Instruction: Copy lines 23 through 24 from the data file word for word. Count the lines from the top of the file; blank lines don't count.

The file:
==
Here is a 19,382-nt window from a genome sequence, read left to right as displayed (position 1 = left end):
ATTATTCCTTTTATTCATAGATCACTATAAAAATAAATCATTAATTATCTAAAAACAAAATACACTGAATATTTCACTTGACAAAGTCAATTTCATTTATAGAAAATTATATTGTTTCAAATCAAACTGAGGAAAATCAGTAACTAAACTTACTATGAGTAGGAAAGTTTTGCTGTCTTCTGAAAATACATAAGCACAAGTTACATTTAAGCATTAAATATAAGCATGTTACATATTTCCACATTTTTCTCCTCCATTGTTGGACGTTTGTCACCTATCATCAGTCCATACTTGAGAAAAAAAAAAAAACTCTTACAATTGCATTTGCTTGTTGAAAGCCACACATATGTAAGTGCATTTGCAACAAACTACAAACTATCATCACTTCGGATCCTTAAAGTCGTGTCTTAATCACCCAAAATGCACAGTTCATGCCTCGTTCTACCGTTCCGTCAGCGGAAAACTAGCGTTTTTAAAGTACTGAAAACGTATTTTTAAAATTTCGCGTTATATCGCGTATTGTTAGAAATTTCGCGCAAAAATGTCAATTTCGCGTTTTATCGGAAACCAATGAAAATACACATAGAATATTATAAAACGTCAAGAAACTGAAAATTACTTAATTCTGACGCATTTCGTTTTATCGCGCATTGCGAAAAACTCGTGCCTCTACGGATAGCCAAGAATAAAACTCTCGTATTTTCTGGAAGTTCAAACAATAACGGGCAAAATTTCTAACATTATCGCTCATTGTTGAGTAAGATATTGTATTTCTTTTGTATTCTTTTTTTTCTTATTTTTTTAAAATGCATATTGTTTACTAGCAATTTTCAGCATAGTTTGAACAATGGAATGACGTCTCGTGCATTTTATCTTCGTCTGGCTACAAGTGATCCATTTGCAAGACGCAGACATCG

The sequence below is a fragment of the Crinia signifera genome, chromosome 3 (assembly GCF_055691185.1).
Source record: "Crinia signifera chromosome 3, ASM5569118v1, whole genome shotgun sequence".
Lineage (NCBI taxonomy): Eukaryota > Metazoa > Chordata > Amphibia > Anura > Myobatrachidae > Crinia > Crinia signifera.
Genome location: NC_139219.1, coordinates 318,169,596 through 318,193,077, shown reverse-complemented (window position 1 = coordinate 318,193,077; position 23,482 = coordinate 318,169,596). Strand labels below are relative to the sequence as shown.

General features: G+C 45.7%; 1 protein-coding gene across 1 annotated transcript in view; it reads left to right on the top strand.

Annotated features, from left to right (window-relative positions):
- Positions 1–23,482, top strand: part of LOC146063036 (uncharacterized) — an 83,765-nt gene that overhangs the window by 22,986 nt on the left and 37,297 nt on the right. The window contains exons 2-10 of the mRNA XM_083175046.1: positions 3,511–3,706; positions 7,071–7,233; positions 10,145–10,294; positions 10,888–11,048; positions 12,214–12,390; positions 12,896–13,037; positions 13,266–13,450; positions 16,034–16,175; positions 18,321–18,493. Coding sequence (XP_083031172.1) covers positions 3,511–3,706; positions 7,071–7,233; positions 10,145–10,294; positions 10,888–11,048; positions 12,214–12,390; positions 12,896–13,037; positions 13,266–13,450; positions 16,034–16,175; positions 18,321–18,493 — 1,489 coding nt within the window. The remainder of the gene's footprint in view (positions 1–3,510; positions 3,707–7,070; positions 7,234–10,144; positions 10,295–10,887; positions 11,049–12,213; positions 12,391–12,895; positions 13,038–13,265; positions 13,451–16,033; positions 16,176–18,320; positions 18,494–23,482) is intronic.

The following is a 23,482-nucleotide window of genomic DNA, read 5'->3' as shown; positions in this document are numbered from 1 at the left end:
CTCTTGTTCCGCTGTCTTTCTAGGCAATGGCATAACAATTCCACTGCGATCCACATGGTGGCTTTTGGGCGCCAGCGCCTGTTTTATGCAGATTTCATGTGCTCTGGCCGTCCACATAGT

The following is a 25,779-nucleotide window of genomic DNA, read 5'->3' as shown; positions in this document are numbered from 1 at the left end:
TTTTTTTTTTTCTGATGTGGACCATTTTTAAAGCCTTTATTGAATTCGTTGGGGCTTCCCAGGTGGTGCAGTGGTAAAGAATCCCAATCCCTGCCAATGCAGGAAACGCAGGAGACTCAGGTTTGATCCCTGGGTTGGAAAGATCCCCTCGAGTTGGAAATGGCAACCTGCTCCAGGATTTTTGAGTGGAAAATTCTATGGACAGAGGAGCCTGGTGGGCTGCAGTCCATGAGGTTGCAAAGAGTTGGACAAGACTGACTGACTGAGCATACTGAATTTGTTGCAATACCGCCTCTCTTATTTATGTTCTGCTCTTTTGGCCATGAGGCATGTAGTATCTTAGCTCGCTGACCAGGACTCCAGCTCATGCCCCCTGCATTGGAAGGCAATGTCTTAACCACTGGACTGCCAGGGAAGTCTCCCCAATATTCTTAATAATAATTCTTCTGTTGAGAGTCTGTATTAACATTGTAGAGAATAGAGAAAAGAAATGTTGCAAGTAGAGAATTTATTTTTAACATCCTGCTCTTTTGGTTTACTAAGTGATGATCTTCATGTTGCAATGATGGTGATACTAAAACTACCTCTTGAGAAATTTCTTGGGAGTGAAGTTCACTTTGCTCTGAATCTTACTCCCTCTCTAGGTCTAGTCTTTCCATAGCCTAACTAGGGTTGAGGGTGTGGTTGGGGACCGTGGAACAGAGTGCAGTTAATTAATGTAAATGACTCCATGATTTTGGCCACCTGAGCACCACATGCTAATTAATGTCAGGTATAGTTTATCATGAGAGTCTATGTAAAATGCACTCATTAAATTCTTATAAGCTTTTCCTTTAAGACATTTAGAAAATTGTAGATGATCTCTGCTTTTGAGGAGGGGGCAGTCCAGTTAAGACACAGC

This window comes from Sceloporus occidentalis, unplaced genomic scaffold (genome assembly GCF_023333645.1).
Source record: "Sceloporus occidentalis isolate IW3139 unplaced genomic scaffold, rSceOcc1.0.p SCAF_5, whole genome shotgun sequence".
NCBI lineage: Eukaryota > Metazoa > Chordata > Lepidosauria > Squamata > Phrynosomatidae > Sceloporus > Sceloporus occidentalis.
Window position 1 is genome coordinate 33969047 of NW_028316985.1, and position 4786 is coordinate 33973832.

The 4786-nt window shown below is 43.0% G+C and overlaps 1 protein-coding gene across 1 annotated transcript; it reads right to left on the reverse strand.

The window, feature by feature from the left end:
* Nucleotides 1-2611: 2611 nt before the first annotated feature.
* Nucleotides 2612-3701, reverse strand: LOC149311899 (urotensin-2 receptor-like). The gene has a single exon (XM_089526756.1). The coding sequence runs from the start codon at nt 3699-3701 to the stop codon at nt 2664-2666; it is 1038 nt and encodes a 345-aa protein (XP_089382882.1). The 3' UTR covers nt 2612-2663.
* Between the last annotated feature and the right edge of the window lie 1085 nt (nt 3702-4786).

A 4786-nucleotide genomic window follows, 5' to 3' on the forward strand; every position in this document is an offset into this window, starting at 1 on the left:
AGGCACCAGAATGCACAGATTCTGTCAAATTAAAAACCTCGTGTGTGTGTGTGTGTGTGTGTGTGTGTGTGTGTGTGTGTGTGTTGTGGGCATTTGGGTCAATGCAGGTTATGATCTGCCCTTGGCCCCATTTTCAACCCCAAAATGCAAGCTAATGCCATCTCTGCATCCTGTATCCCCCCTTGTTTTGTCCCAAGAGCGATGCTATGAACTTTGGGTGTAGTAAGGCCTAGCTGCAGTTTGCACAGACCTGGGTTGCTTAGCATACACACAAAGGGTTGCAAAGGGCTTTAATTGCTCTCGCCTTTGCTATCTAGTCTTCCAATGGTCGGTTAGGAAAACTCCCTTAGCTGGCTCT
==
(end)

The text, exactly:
A 4786-nucleotide genomic window follows, 5' to 3' on the forward strand; every position in this document is an offset into this window, starting at 1 on the left:
AGGCACCAGAATGCACAGATTCTGTCAAATTAAAAACCTCGTGTGTGTGTGTGTGTGTGTGTGTGTGTGTGTGTGTGTGTGTGTTGTGGGCATTTGGGTCAATGCAGGTTATGATCTGCCCTTGGCCCCATTTTCAACCCCAAAATGCAAGCTAATGCCATCTCTGCATCCTGTATCCCCCCTTGTTTTGTCCCAAGAGCGATGCTATGAACTTTGGGTGTAGTAAGGCCTAGCTGCAGTTTGCACAGACCTGGGTTGCTTAGCATACACACAAAGGGTTGCAAAGGGCTTTAATTGCTCTCGCCTTTGCTATCTAGTCTTCCAATGGTCGGTTAGGAAAACTCCCTTAGCTGGCTCT